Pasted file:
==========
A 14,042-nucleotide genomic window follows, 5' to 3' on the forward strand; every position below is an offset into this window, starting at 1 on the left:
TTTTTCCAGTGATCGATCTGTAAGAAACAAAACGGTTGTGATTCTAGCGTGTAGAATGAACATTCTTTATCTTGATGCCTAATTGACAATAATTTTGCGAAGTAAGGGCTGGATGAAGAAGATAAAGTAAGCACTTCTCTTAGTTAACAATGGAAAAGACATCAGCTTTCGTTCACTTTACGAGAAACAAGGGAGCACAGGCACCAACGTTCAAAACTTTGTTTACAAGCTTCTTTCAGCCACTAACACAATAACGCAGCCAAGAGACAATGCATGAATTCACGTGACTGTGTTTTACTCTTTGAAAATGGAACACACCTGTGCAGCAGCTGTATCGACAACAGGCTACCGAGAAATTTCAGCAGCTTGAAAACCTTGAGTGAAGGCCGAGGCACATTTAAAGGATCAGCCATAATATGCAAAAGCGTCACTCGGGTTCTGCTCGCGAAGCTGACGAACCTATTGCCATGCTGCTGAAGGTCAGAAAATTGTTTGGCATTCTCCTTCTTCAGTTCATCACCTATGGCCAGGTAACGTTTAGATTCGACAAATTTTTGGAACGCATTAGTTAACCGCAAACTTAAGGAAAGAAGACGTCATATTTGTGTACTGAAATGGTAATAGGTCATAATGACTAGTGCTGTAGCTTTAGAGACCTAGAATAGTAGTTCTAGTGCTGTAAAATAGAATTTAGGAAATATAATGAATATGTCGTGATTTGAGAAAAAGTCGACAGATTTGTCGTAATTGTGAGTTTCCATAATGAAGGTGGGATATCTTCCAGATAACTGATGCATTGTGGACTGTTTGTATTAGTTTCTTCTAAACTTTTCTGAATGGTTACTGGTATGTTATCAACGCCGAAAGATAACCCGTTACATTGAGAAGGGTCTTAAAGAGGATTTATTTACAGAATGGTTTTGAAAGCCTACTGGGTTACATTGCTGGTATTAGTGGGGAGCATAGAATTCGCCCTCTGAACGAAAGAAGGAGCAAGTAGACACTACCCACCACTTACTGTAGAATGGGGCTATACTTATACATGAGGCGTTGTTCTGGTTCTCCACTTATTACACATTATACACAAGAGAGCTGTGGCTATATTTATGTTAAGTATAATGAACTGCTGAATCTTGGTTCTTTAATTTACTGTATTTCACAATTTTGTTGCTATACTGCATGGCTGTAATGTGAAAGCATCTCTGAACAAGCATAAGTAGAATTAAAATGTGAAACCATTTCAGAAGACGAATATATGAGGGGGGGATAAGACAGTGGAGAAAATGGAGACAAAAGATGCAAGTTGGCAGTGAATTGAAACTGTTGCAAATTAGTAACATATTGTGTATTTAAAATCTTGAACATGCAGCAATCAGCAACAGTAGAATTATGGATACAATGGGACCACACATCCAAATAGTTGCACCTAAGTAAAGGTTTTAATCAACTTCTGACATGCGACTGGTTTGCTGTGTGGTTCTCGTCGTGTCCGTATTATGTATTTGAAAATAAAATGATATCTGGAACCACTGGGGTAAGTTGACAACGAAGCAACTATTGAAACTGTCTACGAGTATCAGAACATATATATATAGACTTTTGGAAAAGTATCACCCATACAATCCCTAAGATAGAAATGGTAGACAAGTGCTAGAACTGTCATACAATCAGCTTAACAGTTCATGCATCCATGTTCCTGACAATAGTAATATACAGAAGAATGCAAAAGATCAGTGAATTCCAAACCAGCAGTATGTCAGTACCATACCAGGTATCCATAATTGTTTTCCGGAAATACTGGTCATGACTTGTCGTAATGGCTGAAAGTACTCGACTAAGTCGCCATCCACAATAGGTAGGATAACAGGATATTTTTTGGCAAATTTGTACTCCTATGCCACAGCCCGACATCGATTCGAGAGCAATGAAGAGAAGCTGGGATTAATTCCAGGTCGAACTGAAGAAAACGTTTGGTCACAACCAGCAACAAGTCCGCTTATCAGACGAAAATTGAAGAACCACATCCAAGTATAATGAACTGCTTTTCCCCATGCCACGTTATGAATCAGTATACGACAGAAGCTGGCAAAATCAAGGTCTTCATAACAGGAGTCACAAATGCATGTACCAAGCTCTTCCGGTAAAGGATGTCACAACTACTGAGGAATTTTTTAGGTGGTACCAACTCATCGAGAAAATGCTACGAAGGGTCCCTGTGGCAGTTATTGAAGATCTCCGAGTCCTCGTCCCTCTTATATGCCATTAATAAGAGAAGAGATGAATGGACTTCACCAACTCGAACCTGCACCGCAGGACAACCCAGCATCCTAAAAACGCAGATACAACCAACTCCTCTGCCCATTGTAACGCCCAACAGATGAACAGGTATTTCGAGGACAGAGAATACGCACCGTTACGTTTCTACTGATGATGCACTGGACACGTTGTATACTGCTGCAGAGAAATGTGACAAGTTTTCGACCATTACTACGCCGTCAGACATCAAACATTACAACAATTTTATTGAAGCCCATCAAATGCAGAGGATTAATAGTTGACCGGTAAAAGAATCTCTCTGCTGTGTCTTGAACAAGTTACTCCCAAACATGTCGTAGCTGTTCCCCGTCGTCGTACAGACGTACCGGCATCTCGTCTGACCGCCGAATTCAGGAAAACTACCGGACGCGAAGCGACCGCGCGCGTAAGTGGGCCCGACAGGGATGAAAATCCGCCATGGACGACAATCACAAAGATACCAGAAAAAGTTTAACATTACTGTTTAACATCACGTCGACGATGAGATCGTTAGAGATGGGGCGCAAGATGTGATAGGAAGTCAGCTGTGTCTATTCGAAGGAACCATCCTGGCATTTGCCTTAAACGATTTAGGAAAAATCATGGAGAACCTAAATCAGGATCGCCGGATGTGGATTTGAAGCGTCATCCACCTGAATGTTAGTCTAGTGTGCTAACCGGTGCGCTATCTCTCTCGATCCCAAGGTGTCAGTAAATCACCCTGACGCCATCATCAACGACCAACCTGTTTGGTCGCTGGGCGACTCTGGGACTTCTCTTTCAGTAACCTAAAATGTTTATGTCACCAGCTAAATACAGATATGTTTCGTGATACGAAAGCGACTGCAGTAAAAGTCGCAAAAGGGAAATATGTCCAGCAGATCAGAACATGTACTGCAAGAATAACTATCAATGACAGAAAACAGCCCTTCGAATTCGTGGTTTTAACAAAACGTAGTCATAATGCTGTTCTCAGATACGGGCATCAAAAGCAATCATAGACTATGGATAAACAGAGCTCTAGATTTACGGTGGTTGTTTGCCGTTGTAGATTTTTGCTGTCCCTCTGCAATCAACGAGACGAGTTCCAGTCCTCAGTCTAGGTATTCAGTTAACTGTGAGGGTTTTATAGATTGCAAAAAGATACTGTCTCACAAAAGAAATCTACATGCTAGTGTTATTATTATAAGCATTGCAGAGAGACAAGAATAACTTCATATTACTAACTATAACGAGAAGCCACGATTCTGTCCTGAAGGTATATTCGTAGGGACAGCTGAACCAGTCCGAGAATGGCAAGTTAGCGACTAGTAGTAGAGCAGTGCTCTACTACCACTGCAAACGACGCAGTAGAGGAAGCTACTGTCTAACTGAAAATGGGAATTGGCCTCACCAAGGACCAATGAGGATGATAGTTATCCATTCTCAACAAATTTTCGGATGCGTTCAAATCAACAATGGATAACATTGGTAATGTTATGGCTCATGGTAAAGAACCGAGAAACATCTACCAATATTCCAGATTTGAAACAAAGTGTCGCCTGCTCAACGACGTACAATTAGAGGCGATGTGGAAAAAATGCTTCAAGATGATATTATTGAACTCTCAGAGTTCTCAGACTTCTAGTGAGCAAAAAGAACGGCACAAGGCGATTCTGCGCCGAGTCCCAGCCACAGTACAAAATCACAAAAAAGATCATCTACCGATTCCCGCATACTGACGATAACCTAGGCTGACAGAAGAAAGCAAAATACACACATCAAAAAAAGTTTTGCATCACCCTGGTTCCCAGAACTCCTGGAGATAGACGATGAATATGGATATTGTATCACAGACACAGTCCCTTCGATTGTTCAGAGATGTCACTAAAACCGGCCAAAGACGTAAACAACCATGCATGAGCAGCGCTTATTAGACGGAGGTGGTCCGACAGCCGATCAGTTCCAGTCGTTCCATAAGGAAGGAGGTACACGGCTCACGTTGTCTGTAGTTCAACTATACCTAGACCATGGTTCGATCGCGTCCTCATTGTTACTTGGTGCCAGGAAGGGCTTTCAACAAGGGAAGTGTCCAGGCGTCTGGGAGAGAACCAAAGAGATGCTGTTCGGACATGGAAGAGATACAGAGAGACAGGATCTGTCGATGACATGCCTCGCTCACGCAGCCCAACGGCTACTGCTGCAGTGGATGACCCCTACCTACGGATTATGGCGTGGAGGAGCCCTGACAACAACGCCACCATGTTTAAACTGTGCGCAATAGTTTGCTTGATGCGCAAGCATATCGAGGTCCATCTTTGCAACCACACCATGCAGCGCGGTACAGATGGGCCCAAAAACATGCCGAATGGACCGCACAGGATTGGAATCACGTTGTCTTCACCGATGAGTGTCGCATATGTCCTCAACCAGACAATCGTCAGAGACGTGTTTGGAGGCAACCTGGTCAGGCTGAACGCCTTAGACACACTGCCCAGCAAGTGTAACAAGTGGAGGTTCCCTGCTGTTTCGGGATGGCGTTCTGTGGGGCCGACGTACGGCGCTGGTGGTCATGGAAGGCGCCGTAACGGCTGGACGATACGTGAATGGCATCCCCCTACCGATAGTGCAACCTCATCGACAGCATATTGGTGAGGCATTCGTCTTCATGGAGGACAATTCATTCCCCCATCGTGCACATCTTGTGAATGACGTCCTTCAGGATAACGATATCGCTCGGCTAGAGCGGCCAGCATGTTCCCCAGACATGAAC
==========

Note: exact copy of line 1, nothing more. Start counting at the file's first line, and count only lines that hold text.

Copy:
A 14,042-nucleotide genomic window follows, 5' to 3' on the forward strand; every position below is an offset into this window, starting at 1 on the left: